Jews were integral in the foundation of the United States and ever more so in its growth. One need not search hard to find examples of Jews who contributed and still do to this day greatly to practically every professional field in the US. For this reason, people are perplexed as to why antisemitism is at its highest levels in history, with Jews being victims of more than 50% of all hate crimes in America.

Of course, studying history will show that this is no clueless issue at all, but rather just a repetition of a history that has plagued our people for generations. Today, the world is still coming out of the economic and political disasters that came with the COVID-19 pandemic.

This, coupled with extreme division, has resulted in the poorest sectors of society seeking to put blame on someone or something for their downturns. Naturally, as has happened forever, that blame comes upon the heads of the Jews.

This form of antisemitism touches all members of society. Even people like Ye, formally known as Kanye West, who is the richest black man in America today, have turned his hate towards the Jewish people.

Looking for a scapegoat for negative things that have occurred to him, he sees Jews all around him; his doctor, lawyer, agent, and business partners. Everyone that could potentially hurt him happens to be a Jew, as a result, he has taken part in the age-old coupling of all Jews together in order to make a point.

What next?

As mentioned, history tends to repeat itself. Fortunately, today is not like the past when horrid acts such as burning at the stake or mass genocide are possible.

However, that does not rule out an angry populace turning on Jews and hurting them financially, vandalizing Jewish businesses and houses of worship, or in extreme cases like the tragic attack on the Tree of Life Synagogue in Pittsburgh, murdering us in cold blood. As a result, many Jews are now openly asking, “where do we go?”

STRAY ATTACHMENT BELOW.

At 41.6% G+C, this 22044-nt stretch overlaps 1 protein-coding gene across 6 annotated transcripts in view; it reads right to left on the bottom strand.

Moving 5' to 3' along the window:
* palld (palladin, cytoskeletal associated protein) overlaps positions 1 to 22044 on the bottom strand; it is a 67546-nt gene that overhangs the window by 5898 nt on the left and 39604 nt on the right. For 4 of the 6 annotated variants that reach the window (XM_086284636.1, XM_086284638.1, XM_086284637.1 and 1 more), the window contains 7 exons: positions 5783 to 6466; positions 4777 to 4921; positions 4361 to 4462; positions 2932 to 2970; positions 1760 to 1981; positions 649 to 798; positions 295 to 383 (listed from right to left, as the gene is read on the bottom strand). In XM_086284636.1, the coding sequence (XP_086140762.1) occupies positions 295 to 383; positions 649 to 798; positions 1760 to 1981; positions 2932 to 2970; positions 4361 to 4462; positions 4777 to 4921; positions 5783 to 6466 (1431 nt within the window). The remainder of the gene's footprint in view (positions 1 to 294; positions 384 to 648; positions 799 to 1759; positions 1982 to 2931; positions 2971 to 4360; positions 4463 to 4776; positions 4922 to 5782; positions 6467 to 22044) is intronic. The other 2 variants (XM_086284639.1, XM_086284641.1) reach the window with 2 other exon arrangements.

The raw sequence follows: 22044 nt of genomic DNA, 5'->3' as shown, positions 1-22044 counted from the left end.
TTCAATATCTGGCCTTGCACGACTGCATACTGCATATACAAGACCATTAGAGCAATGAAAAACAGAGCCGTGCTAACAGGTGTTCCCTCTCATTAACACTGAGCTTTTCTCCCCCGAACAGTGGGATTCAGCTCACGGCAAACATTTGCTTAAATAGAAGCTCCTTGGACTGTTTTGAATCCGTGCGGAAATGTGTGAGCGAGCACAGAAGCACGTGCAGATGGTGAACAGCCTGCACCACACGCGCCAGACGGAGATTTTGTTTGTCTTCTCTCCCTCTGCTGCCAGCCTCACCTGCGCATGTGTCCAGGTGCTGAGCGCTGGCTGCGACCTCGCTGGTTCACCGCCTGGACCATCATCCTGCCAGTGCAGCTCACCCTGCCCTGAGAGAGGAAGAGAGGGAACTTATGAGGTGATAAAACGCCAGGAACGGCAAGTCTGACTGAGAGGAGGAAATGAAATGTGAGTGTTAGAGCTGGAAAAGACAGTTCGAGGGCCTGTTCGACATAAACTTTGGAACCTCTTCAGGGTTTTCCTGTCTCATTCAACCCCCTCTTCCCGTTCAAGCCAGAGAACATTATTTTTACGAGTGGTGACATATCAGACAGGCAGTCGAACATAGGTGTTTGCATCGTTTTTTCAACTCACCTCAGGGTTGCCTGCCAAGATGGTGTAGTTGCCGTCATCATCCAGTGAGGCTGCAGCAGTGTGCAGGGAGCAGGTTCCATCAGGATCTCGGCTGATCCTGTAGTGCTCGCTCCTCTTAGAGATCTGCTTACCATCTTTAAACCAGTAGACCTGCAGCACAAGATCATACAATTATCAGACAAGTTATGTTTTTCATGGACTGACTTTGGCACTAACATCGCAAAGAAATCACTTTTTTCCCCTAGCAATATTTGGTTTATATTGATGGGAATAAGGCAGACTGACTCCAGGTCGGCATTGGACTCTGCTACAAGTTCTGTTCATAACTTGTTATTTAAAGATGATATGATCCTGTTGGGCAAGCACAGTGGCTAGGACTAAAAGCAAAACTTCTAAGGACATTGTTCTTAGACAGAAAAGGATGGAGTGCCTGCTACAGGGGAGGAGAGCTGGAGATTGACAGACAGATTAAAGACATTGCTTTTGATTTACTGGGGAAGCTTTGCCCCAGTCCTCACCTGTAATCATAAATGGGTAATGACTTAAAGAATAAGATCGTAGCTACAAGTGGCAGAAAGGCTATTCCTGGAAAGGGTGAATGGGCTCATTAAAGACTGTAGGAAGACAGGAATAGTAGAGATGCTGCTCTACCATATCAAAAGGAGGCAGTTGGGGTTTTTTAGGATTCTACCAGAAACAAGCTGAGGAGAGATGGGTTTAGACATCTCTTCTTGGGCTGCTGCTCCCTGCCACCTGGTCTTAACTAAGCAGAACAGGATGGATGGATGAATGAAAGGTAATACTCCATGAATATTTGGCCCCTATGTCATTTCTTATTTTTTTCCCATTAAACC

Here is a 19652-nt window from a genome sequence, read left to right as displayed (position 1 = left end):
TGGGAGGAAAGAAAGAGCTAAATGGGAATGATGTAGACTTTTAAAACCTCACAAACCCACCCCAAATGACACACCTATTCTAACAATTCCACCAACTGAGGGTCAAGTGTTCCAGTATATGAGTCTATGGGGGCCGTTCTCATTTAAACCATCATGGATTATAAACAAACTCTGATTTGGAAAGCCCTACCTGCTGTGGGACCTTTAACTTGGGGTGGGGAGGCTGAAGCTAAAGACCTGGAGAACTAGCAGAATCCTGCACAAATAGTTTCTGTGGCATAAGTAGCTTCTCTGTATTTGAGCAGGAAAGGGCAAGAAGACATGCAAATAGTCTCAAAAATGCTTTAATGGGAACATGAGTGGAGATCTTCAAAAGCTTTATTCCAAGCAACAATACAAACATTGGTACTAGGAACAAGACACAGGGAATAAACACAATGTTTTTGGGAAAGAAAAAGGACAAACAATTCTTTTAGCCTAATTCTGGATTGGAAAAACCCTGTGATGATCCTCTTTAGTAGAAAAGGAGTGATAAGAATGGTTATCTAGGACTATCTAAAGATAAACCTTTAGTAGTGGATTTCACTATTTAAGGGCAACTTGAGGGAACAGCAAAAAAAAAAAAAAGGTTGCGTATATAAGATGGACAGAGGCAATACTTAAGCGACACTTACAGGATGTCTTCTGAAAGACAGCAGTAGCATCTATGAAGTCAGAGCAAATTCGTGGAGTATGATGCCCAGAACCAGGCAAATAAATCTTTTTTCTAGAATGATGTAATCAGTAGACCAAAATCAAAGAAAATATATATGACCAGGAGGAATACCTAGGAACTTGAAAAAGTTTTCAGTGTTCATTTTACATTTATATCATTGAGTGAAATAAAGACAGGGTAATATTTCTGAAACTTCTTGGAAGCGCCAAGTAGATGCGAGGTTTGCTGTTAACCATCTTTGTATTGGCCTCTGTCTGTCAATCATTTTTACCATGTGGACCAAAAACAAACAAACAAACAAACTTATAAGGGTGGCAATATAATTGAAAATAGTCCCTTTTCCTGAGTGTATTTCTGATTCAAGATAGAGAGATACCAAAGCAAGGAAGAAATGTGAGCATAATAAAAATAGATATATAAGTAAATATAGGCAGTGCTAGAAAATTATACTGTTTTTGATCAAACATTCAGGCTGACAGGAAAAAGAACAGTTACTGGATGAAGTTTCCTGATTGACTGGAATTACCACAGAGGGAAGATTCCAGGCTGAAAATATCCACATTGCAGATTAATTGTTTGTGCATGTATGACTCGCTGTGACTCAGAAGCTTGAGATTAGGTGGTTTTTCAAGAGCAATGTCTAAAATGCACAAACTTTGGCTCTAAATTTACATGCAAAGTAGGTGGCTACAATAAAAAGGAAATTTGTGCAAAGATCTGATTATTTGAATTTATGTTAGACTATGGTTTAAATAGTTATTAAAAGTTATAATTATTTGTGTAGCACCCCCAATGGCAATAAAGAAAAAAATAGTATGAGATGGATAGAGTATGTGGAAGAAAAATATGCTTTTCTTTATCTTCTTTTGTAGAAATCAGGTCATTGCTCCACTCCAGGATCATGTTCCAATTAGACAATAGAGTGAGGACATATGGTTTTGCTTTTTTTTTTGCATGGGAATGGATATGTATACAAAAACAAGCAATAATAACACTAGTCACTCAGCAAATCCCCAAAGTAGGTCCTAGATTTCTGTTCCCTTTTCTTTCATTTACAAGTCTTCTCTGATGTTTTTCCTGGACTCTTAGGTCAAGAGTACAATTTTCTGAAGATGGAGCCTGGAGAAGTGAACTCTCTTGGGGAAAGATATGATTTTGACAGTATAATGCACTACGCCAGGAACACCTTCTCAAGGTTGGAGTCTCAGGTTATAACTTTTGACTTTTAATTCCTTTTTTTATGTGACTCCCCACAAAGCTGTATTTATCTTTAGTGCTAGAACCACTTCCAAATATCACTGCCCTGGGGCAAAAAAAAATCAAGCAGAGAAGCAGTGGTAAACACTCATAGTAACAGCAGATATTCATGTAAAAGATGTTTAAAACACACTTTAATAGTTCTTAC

Washington Post columnist Dana Milbank recently wrote in a piece titled, “American Jews start to think the unthinkable” that it is becoming openly more dangerous to be a Jew in America. Simple acts such as wearing a Magen David necklace or kippah can result in a violent attack.

He asks himself, “where will Jews go?” Moreover, he asked ADL head, Jonathan Greenblatt, the same question. Both of them have no idea.

Fortunately, there is a solution today, and it is one that can permanently end our millennia-old misfortunes of roaming the Earth in search of a permanent home. We can heed the words of God to Abraham and “lech lecha.”

Prior to the situation in America or elsewhere spiraling too dangerously out of control, we can go, for ourselves, to our ancestral Homeland, the only country in the world where Jews are in the majority and safe from internal and external threats, Israel. The Land of Israel and the modern state of Israel are alive and well, and ready to welcome home Jews from all corners of the Earth.

The writer, a Jerusalem Post staff member, is an entrepreneur and Hebrew thinker, known as Osher in Hebrew. A recent Oleh, he also helps oversee the start-up ecosystem in Jerusalem with Made in JLM. On Twitter: @troyfritzhand.